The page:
No more top-flight footballers or other high-profile sportspeople promoting the latest odds,” said Shahriar Coupal, the director of the Committee of Advertising Practice, in an interview tih the Guardian.  Her organization sets the rules enforced by the UK’s advertising watchdog. “No more social media influencers, TV stars or other celebrities popular with children inviting us to bet on red. And, no more gambling ads featuring video game images or gameplay familiar to many children’s lives.”

As for New Jersey, it's a state that got a jump on regulated sports betting up to four years prior to a number of other states like Ohio and Massachusetts.  What happens in New Jersey will inevitably occur in these other states just as we are seeing with the UK.

Lia Nower, director of the Center for Gambling Studies at Rutgers, says that six percent of NJ residents have a "serious gambling problem." That is three times the national average.

"There are no education or prevention programs in schools to alert students to the dangers of problem gambling or teachers or administrators to the need to identify and screen for gambling problems," Nower told New Jersey 101.5.

On Friday, Dr. Phil McGraw featured a segment on regulated sports betting in the US.

“From a psychological standpoint, One of the dangers (with sports betting) is this kind of delusion of control as opposed to pulling a slot arm," the show's host offered.  He was referring to the amount of information readily available to gamblers on the net.  "There is a sense they have some control”.

US states even more further along in the sports betting regulatory process like Nevada do incorporate more stringent policies that should, at least in theory, prevent minors from gambling online in the Silver State.  Nevada requires its residents to register in person to open an online wagering account.  Unless Little Johnny stands 6 feet tall and presents a fake ID, minors will be blocked entirely during the signup process.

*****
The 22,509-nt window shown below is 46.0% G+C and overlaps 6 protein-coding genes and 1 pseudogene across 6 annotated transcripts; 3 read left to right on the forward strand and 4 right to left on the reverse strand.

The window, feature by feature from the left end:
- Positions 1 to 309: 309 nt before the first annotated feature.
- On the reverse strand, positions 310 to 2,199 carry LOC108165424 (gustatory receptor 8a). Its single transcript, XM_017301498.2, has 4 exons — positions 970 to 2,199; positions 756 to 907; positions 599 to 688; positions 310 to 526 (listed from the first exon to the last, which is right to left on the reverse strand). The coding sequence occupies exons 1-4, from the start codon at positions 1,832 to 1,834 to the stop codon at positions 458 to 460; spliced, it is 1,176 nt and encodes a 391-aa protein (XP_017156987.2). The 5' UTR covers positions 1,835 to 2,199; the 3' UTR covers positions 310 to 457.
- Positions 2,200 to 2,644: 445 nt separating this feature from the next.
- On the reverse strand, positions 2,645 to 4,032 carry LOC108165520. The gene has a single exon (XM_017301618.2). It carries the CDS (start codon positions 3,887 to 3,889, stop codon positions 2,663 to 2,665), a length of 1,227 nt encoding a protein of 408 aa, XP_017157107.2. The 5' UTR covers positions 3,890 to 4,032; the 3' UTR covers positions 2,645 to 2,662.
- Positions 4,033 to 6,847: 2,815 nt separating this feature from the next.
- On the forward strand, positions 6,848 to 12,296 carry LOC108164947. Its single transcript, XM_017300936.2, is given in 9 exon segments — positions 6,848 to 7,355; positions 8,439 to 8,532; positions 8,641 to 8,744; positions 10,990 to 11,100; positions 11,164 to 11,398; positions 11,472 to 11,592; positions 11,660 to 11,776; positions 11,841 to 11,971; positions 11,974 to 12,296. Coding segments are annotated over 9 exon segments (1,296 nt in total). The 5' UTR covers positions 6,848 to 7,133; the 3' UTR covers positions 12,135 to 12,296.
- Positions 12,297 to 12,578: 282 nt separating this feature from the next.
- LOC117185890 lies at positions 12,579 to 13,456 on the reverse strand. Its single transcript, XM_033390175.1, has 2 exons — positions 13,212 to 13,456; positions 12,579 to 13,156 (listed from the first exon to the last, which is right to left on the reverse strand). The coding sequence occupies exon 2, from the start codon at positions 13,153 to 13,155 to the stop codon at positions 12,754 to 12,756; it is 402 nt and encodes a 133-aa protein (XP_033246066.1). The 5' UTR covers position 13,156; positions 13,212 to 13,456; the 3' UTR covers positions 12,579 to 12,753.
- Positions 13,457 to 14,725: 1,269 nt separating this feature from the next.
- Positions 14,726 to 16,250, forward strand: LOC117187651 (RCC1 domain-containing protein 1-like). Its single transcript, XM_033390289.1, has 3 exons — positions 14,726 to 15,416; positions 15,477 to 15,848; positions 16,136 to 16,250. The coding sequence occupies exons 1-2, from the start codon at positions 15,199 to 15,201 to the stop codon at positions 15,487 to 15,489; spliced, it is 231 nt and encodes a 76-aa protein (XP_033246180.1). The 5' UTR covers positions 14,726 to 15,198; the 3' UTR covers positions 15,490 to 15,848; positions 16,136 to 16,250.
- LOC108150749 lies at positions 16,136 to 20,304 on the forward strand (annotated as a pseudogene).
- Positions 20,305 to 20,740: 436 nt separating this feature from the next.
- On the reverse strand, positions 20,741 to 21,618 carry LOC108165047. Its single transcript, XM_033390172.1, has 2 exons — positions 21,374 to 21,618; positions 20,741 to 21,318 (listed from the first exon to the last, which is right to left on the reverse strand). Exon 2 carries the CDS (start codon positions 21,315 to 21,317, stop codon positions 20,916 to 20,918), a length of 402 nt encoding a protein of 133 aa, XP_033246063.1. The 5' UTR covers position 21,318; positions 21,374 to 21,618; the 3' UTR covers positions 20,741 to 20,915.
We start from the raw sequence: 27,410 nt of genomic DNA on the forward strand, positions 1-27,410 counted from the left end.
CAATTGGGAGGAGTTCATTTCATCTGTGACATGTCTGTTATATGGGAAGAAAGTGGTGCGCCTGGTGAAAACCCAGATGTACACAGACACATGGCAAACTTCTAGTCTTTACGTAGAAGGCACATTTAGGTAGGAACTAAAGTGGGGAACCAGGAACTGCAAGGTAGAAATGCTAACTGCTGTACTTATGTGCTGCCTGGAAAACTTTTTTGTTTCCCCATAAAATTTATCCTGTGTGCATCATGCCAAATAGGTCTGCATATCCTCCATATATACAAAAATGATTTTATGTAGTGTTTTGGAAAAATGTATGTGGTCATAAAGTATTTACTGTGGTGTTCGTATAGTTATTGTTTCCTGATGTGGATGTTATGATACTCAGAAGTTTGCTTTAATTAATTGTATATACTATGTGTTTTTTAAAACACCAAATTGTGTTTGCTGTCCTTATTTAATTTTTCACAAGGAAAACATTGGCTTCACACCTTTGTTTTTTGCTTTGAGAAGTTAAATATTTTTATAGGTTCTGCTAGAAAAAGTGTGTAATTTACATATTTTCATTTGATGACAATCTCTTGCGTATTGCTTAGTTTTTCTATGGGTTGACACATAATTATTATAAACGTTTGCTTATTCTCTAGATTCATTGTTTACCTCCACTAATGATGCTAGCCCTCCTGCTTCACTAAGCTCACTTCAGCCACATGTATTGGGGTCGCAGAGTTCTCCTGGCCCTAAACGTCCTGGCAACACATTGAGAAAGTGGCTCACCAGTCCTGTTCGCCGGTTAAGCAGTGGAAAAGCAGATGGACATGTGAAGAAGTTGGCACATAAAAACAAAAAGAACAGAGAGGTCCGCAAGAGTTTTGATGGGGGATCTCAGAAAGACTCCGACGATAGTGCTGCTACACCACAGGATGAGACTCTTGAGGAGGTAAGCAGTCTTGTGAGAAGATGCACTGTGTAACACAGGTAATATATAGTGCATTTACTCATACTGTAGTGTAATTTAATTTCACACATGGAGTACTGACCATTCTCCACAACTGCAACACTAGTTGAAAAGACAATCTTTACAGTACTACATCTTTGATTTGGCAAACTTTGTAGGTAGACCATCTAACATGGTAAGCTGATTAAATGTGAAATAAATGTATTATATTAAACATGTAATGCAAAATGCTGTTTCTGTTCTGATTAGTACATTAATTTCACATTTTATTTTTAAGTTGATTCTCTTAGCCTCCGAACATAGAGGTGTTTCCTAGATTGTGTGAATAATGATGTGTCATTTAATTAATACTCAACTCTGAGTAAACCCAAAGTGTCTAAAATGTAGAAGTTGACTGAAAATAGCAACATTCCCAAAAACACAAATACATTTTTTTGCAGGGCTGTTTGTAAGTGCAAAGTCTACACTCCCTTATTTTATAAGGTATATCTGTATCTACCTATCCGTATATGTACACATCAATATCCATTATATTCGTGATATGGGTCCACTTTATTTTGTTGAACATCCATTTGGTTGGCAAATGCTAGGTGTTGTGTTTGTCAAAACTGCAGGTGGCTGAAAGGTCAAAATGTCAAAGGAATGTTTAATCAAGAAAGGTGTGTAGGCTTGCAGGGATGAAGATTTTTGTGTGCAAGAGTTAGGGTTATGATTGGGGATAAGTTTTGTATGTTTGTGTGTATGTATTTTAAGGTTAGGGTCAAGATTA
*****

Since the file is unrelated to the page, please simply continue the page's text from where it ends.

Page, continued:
While not ideal for the bottom line and revenue stream, we are likely to see other states follow suit in the not-so-distant future as a means to curb addiction and prevent underage gambling.

The legal ramifications could far outweigh any boost in tax benefits for these states.

Colorado, one of the early states to embrace regulated sports betting, has already called on a reduction in advertisements targetting residents.

"I thought that there was going to be at least some type of slowdown," the Democratic Speaker of the Colorado House of Representatives, Alec Garnett, said back in September 2021. 

That is indeed telling. Garnett was among those at the forefront of ensuring sports betting got legalized via voter referendum.  The initiative narrowly passed.

"I have seen a big uptick in the number of complaints from the public that we’ve been having about the amount of sportsbook advertising," Garnett remarked.

By February of last year, Garnett was already considering measures to curb said advertising.

“I thought that the industry or the market itself would start to regulate itself,” he said.

He was wrong. 

- Chris Costigan, Publisher